Public Policy Forum Blog

Should Milwaukee County continue to run a water utility?

Every day, as thousands of commuters drive south on Highway 45 towards the zoo interchange,  it’s likely that very few of them notice the newer water tower on the County Grounds proudly advertising the location of the Milwaukee Regional Medical Center (MRMC). Even fewer know that the water tower, and the entire water system serving the MRMC, is owned and operated by Milwaukee County. 

This is the only utility operated by the County, and while it has consistently supplied safe drinking water to County Grounds occupants, whether the utility should continue to be run by the County is unclear. Originally, the utility was put in place to serve large public institutions such as the County Poor Farm, Doyne Hospital, and others, but these institutions have faded away over time. In their place is an impressive regional medical center made up of private non-profit hospitals, a few remaining County operations, and private development. Furthermore, remaining County operations at the County Grounds, such as the Mental Health Complex and Children’s Court, may be downsized or relocated in the next 10 years. 

For its part, the City of Wauwatosa has an ongoing interest in the County Grounds from a variety of perspectives, including economic development, open space and conservation, flood control, fire protection, etc. For these and other reasons, last year the City and County jointly commissioned the Public Policy Forum to study the feasibility of transferring the county water utility to the City.

In a report released this morning, we find that while there are many compelling reason for both parties to consider a transfer, there are also several financial and policy considerations that would complicate an agreement. The most difficult obstacle is, not surprisingly, financial. As an enterprise fund, the water utility passes along its expenses to customers through water charges. These expenses include about $900,000 in annual labor costs, most of which are for plumbers, laborers, and engineers. If the County no longer owned the utility, that labor could be diverted to other county maintenance needs, a definite benefit. However, all of the county expenses that are charged to the water utility would need to be allocated to other parts of the county budget, increasing property tax levy by close to $700,000.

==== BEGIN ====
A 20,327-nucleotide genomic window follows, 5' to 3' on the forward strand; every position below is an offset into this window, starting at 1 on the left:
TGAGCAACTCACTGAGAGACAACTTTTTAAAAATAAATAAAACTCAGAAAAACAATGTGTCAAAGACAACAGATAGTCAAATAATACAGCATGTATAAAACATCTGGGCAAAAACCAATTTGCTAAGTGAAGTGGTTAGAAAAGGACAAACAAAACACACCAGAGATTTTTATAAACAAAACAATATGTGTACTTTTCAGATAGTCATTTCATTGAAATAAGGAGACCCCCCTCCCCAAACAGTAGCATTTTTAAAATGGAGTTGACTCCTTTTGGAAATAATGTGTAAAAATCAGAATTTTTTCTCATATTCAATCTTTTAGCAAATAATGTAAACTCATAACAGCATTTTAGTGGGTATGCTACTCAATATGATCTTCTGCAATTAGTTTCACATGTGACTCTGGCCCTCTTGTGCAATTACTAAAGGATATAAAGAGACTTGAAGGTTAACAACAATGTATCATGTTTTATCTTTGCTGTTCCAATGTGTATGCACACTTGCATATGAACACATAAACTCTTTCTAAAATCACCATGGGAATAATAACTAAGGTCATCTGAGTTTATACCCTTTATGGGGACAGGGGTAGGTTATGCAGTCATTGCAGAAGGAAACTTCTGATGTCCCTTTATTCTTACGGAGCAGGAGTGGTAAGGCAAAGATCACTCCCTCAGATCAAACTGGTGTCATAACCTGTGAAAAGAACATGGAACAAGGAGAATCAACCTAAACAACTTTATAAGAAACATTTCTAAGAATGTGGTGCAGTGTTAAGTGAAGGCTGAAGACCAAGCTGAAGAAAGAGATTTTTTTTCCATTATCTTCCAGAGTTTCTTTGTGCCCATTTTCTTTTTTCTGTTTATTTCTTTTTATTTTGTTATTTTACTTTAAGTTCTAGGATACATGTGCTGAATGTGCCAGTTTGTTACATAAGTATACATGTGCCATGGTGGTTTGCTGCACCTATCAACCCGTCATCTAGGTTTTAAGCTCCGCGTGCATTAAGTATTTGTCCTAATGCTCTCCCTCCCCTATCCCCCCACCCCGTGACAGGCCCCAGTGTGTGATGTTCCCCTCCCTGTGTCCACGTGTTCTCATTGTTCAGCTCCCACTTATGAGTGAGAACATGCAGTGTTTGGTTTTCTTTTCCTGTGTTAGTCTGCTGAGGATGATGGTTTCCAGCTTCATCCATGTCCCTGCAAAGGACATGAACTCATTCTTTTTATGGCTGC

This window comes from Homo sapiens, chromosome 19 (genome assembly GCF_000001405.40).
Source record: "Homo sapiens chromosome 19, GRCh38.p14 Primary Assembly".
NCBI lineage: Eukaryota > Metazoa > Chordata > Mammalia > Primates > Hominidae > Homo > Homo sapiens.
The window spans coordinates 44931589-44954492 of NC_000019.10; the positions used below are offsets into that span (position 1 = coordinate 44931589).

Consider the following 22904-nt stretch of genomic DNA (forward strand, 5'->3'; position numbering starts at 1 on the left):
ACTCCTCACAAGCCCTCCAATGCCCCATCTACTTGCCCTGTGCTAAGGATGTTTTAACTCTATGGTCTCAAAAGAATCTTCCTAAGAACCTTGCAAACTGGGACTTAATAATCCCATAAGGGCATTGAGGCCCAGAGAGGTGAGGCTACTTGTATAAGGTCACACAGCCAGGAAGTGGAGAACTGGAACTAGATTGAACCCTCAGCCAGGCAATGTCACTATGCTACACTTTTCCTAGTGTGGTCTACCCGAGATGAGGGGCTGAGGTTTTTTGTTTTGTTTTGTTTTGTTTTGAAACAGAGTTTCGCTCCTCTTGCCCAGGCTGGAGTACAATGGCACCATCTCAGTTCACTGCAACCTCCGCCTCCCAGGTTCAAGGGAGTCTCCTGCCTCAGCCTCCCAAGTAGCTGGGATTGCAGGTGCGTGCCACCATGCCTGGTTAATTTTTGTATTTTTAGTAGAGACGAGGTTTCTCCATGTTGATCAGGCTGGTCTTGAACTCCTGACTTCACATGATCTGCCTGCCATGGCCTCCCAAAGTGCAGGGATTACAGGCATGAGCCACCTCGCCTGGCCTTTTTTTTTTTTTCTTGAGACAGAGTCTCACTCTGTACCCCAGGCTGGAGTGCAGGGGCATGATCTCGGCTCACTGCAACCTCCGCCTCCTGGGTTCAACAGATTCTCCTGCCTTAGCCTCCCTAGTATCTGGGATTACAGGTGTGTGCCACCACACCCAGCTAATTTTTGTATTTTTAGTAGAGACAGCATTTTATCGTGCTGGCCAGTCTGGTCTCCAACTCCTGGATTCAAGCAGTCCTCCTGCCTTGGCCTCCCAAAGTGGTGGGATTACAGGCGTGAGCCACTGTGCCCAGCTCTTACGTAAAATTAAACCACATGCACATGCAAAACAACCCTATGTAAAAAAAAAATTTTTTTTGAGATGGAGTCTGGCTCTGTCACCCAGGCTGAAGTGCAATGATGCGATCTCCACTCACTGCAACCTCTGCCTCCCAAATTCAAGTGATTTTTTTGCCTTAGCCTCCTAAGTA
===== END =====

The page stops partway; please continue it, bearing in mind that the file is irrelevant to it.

On the City side, annexing the county utility is projected to increase net revenue to the utility. That could produce a benefit for city ratepayers, but further analysis of the value of utility assets is needed before the City could consider any proposed rate changes. Additionally, there are a number of capital improvements that likely would need to be made before the City could take ownership of the utility; how much they would cost and how they would be funded is unclear at this point, which also could impact the attractiveness of a potential ownership transfer to the City. 

One group that would see a clear benefit from a transfer is the private customers of the Milwaukee County water utility. Since the county utility is not regulated by the PSC, there is no upper limit to county water rates, while city rates need to be approved by the PSC. Our report estimates that water utility customers would save between 35% and 45% in water charges. 

Our report concludes that the question of which government entity should operate the water utility should be linked to the broader question of the County’s future role at the County Grounds. Indeed, the opportunity for the County, City, and private occupants to discuss a possible shift in the utility’s ownership also represents an opportunity to consider general public service provision on the Grounds, as well as the possibility of developing a new governance framework that will meet the 21st century economic development needs and objectives of the respective governments, tenants, and taxpayers.

Davida Amenta